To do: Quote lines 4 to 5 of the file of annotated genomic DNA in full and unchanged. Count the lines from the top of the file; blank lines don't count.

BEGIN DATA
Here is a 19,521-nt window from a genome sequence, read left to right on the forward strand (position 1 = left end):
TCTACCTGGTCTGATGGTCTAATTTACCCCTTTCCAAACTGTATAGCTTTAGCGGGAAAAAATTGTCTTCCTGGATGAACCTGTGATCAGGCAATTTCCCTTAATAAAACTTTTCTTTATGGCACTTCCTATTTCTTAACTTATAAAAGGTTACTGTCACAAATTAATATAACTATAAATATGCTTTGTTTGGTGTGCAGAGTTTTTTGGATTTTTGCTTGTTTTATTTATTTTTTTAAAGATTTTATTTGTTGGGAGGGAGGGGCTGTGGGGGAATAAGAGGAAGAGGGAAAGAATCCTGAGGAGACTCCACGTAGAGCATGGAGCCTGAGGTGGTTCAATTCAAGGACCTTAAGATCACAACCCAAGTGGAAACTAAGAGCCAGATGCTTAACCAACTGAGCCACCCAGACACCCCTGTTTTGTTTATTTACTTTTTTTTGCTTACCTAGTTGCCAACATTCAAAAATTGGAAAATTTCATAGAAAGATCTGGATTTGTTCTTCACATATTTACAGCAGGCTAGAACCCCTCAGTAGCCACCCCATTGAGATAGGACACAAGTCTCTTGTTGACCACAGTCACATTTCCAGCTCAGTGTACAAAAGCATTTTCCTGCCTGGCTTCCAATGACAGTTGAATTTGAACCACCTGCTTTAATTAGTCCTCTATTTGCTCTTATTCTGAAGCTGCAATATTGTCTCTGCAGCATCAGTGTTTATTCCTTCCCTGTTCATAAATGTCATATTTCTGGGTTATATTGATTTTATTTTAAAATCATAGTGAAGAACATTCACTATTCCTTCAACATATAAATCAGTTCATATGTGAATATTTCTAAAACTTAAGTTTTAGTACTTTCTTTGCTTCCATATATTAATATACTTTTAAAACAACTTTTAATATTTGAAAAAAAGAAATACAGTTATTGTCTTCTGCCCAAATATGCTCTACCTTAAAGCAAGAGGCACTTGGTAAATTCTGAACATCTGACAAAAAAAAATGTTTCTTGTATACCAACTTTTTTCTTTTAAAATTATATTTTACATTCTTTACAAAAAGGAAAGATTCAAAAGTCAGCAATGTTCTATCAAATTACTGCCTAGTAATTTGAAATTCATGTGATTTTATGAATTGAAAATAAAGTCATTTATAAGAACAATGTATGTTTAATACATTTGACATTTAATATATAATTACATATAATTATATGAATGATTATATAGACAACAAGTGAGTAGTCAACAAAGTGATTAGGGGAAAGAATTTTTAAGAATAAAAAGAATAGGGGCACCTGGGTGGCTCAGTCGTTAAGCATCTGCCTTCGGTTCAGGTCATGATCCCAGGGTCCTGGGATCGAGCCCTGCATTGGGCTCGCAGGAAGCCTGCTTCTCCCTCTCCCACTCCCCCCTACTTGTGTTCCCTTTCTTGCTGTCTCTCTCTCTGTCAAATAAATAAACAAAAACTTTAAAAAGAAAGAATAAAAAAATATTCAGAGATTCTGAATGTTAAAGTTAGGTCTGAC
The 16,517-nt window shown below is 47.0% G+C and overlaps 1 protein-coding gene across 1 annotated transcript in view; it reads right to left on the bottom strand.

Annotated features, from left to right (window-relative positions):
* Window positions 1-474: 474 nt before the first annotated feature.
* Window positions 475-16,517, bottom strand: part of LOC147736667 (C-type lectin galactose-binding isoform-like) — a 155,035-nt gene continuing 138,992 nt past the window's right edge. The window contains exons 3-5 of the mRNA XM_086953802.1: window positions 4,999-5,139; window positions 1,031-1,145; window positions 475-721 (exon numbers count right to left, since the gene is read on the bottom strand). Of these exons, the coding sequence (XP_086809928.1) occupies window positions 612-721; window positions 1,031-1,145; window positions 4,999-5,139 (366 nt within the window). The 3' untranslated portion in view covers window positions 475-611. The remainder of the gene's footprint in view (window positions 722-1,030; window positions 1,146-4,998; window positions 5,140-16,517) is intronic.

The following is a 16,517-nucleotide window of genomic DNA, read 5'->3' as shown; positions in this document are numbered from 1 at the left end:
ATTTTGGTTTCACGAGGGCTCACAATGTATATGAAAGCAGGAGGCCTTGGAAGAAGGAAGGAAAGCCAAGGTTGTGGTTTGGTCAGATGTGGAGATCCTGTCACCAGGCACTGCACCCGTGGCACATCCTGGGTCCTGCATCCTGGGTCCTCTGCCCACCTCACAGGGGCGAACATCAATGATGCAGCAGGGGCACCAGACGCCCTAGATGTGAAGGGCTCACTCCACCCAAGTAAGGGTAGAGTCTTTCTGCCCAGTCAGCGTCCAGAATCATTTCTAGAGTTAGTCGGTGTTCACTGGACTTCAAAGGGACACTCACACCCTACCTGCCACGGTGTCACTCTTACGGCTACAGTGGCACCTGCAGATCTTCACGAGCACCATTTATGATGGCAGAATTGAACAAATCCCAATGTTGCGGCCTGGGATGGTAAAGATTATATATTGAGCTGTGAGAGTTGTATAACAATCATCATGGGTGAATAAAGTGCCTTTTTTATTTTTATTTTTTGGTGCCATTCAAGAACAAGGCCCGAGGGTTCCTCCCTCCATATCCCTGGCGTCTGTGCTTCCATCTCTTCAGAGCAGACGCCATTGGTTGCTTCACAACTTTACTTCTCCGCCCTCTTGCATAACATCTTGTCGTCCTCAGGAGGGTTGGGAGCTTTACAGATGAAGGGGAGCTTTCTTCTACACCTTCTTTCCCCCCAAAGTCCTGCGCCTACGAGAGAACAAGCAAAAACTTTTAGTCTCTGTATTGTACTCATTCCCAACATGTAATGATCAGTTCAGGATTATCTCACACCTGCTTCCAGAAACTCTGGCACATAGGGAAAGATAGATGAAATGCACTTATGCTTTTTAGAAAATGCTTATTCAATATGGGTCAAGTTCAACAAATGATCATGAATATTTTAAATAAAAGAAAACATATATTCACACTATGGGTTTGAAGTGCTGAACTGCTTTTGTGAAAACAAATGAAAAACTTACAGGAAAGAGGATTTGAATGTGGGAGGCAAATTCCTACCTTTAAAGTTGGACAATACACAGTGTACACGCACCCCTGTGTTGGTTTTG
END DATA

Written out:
Annotated features, from left to right (window-relative positions):
* Window positions 1-474: 474 nt before the first annotated feature.